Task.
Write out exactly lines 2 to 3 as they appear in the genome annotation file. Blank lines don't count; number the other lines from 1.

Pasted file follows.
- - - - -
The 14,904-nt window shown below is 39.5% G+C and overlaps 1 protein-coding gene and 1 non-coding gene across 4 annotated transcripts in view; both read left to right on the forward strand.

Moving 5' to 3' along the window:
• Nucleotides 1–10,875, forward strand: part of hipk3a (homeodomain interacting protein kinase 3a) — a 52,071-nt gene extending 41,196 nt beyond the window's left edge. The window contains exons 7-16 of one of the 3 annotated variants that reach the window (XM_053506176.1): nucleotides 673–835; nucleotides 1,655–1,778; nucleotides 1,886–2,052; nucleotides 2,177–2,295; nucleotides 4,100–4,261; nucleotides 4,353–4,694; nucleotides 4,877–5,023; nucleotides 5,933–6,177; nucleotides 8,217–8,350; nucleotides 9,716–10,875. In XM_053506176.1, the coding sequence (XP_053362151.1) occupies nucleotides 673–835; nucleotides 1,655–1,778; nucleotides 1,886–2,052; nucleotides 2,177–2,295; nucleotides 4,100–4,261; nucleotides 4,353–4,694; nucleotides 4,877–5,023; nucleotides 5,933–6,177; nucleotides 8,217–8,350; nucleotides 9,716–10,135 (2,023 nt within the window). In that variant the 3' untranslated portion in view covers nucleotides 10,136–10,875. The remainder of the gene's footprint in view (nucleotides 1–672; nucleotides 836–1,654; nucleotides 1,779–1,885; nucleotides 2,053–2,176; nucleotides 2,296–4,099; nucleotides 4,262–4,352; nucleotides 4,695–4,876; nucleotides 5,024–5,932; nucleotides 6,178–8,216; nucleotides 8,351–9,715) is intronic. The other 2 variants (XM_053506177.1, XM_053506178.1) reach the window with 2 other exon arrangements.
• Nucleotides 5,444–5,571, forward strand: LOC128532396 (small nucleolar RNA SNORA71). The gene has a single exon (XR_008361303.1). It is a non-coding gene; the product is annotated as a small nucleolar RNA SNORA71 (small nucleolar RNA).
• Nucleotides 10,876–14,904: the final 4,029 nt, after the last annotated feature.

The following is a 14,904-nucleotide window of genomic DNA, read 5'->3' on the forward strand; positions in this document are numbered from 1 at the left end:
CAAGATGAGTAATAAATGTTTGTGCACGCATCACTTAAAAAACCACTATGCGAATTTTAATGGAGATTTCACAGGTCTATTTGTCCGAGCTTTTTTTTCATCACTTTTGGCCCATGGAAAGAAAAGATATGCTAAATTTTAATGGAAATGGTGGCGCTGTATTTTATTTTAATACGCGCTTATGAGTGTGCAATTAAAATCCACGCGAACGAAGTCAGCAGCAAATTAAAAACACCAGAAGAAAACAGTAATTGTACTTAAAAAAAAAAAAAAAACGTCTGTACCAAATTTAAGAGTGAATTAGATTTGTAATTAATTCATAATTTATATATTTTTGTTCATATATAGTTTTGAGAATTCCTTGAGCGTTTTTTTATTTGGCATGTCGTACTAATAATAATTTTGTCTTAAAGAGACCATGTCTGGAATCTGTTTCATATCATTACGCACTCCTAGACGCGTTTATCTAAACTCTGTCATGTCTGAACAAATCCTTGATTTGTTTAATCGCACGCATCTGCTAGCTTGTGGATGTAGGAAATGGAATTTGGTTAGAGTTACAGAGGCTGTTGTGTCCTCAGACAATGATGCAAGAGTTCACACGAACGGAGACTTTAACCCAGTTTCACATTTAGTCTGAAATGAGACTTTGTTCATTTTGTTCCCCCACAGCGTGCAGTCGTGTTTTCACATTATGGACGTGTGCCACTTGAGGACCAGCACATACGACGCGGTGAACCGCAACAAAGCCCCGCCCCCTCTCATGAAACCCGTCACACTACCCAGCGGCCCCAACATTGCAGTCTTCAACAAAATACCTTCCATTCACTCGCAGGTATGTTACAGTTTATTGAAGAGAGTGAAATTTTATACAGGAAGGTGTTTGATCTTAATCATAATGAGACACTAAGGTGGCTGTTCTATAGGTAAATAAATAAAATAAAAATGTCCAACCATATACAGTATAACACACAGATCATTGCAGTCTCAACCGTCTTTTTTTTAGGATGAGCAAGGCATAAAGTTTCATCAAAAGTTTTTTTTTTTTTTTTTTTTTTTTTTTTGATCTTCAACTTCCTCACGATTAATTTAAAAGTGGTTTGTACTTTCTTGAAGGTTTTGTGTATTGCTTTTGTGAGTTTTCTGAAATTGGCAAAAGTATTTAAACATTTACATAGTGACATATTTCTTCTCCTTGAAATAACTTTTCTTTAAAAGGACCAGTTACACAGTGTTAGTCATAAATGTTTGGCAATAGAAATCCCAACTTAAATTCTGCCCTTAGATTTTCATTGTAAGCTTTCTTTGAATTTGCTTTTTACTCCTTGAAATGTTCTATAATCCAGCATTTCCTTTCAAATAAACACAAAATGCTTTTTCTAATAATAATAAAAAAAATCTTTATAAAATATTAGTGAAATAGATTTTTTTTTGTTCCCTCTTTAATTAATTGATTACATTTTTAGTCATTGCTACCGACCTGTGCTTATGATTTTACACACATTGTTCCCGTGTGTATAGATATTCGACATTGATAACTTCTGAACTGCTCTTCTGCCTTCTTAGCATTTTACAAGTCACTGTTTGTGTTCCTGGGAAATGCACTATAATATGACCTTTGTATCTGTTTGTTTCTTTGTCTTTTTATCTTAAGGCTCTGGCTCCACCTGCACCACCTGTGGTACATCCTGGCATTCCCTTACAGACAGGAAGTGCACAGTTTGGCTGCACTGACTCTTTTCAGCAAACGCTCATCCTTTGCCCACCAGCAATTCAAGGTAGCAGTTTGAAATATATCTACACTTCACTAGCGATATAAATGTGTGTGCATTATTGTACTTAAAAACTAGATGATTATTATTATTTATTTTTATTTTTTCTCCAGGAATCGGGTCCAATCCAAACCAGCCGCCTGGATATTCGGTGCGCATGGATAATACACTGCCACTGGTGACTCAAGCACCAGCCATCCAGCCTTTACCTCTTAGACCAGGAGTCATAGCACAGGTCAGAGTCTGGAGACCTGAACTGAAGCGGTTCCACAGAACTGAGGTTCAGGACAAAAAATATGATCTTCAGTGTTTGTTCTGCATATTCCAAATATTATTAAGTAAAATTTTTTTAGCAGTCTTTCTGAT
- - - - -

Moving 5' to 3' along the window:
• Nucleotides 1–10,875, forward strand: part of hipk3a (homeodomain interacting protein kinase 3a) — a 52,071-nt gene extending 41,196 nt beyond the window's left edge. The window contains exons 7-16 of one of the 3 annotated variants that reach the window (XM_053506176.1): nucleotides 673–835; nucleotides 1,655–1,778; nucleotides 1,886–2,052; nucleotides 2,177–2,295; nucleotides 4,100–4,261; nucleotides 4,353–4,694; nucleotides 4,877–5,023; nucleotides 5,933–6,177; nucleotides 8,217–8,350; nucleotides 9,716–10,875. In XM_053506176.1, the coding sequence (XP_053362151.1) occupies nucleotides 673–835; nucleotides 1,655–1,778; nucleotides 1,886–2,052; nucleotides 2,177–2,295; nucleotides 4,100–4,261; nucleotides 4,353–4,694; nucleotides 4,877–5,023; nucleotides 5,933–6,177; nucleotides 8,217–8,350; nucleotides 9,716–10,135 (2,023 nt within the window). In that variant the 3' untranslated portion in view covers nucleotides 10,136–10,875. The remainder of the gene's footprint in view (nucleotides 1–672; nucleotides 836–1,654; nucleotides 1,779–1,885; nucleotides 2,053–2,176; nucleotides 2,296–4,099; nucleotides 4,262–4,352; nucleotides 4,695–4,876; nucleotides 5,024–5,932; nucleotides 6,178–8,216; nucleotides 8,351–9,715) is intronic. The other 2 variants (XM_053506177.1, XM_053506178.1) reach the window with 2 other exon arrangements.